Lynch Syndrome Awareness Day on Tuesday, 22 March is striving to shine a light nationwide on this lesser known genetic disease, and it’s got the help of some award winning research.
Beth Fairbank, Founder and Managing Director of Lynch Syndrome Australia, says the goal for 2016 is to start the conversation about Lynch syndrome between friends, within families, among doctors and in the wider Australian community.
“Lynch syndrome is not cancer but is a fault in one gene that someone is born with, potentially resulting in several cancers during a person’s lifetime,” she explains.
“It is poorly understood and woefully under-diagnosed, because it’s complex.”
Despite this, the impact of Lynch syndrome is a significant one across the country, with the hereditary susceptibility linked to bowel cancer and endometrial cancer – altogether more than eight different cancers throughout the body.
“A conservative estimate indicates that Lynch syndrome affects roughly 60,000 people, but approximately 95% of those affected have no idea that they are at risk,” Fairbank says.
People can spread the message about Lynch syndrome by holding an event, donating to the cause or spread a message on social media.
Breaking down barriers
For Dr Natalie Taylor (pictured above, left), her journey to helping Australians with Lynch syndrome began three years ago with a visit from her home in West Yorkshire, England.
Today, she’s leading award-winning research that aims to change the way the disease is detected and managed in Australia.
It was on Dr Taylor’s trip to Australia that an introduction to Professor Robyn Ward, Director of the Translation Cancer Research Centre, sent her on the path that would result in winning the Cancer Challenge of the Year award in 2015.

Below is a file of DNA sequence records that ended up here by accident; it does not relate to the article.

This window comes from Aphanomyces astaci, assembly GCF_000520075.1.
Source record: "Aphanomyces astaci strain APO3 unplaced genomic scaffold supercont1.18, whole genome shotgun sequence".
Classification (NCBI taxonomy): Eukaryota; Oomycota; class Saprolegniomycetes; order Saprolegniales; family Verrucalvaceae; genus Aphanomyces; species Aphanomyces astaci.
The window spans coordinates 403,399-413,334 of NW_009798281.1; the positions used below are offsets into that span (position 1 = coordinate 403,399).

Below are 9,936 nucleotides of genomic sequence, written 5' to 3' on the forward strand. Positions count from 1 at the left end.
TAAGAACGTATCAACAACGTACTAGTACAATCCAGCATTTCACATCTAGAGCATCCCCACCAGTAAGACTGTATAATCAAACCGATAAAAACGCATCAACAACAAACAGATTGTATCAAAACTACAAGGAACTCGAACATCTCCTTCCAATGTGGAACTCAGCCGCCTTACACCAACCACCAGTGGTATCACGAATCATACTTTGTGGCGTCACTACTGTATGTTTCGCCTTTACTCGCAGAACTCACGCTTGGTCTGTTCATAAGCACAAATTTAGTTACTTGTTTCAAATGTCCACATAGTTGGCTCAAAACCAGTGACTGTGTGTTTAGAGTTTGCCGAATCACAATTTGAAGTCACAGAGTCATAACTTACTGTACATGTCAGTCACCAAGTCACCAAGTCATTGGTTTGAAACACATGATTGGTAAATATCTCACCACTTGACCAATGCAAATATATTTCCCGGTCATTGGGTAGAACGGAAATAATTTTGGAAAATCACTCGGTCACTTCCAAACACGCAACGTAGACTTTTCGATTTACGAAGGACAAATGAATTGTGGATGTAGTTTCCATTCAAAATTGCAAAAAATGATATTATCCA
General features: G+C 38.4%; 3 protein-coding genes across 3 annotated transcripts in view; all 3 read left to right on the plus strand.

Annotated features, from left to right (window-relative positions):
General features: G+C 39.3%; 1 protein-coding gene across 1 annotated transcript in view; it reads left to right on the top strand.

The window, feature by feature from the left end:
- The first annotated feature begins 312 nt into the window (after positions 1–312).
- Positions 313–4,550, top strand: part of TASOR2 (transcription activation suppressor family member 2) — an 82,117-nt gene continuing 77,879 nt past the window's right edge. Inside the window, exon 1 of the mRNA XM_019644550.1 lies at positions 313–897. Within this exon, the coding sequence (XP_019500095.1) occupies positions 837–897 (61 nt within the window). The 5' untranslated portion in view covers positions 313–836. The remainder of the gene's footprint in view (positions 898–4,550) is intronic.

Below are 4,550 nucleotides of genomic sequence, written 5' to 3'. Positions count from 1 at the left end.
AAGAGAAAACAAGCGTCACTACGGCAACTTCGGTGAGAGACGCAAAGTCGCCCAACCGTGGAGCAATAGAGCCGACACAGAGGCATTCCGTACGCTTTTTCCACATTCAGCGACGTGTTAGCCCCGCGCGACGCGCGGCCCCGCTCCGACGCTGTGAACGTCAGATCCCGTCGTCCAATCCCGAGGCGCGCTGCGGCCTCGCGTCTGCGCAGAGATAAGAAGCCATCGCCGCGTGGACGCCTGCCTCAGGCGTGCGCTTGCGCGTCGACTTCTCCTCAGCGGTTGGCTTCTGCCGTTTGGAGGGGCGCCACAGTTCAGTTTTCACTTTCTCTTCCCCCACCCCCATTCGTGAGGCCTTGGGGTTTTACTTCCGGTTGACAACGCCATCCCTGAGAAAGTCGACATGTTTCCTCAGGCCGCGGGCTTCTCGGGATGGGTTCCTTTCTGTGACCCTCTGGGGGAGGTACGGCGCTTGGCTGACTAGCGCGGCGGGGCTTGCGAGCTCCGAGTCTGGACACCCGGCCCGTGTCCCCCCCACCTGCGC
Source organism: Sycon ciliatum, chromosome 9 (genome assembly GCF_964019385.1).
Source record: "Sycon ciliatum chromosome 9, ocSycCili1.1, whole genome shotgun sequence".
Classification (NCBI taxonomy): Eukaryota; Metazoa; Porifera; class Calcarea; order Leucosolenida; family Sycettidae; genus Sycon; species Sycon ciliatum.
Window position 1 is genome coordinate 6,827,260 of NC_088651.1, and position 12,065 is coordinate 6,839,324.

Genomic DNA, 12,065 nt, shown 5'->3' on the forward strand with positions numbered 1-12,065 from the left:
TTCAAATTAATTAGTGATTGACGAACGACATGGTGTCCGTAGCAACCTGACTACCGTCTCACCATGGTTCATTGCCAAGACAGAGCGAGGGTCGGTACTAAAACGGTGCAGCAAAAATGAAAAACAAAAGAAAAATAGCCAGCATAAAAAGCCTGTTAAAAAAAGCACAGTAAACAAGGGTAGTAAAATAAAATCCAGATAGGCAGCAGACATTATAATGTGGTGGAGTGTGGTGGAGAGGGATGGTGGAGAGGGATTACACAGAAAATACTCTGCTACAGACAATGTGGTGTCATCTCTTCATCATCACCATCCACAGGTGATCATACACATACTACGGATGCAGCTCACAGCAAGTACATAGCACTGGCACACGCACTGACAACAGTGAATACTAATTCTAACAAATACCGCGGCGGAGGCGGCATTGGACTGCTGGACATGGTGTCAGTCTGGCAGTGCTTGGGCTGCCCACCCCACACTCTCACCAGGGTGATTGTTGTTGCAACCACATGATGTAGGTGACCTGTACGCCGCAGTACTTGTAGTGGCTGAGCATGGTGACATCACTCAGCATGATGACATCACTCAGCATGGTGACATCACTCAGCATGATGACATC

“I read one of her papers on population-based molecular screening for Lynch syndrome, and some of the issues raised in the article around the implementation of screening into practice sparked my interest,” Dr Taylor says.
“I wondered whether the behaviour change and implementation science methods I had been using to enhance the translation of other clinical guidelines would be effective for improving [Lynch syndrome] screening, and subsequent referral practices.”
Fast-forward to 2015 and she’s living in Sydney, working at Macquarie University and winning recognition for leading the research study: Achieving behaviour change for detection and management of Lynch syndrome.
By identifying current barriers, it seeks to improve the way that Lynch syndrome cases are passed on to appropriate services.
“We’re hoping that all colorectal cancer patients receiving surgery at participating hospitals who carry the gene will be identified as quickly as possible,” Dr. Taylor says.
“This will make them eligible for more frequent screening to prevent subsequent cancers, and will also mean they can inform their relatives about their increased risk.”
Due to finish in June, 2016, the outcomes have already been encouraging, and Dr Taylor has significant hopes for the impact it could have across Australia.
“The Cancer Challenge of the Year award has allowed our team to embark on an interesting and worthwhile piece of translational research to improve care for cancer patients, and understand the processes involved along the way.
The Cancer Challenge of the Year is presented by the Translational Cancer Research Network (TCRN) which is a research centre program funded through the Cancer Institute NSW.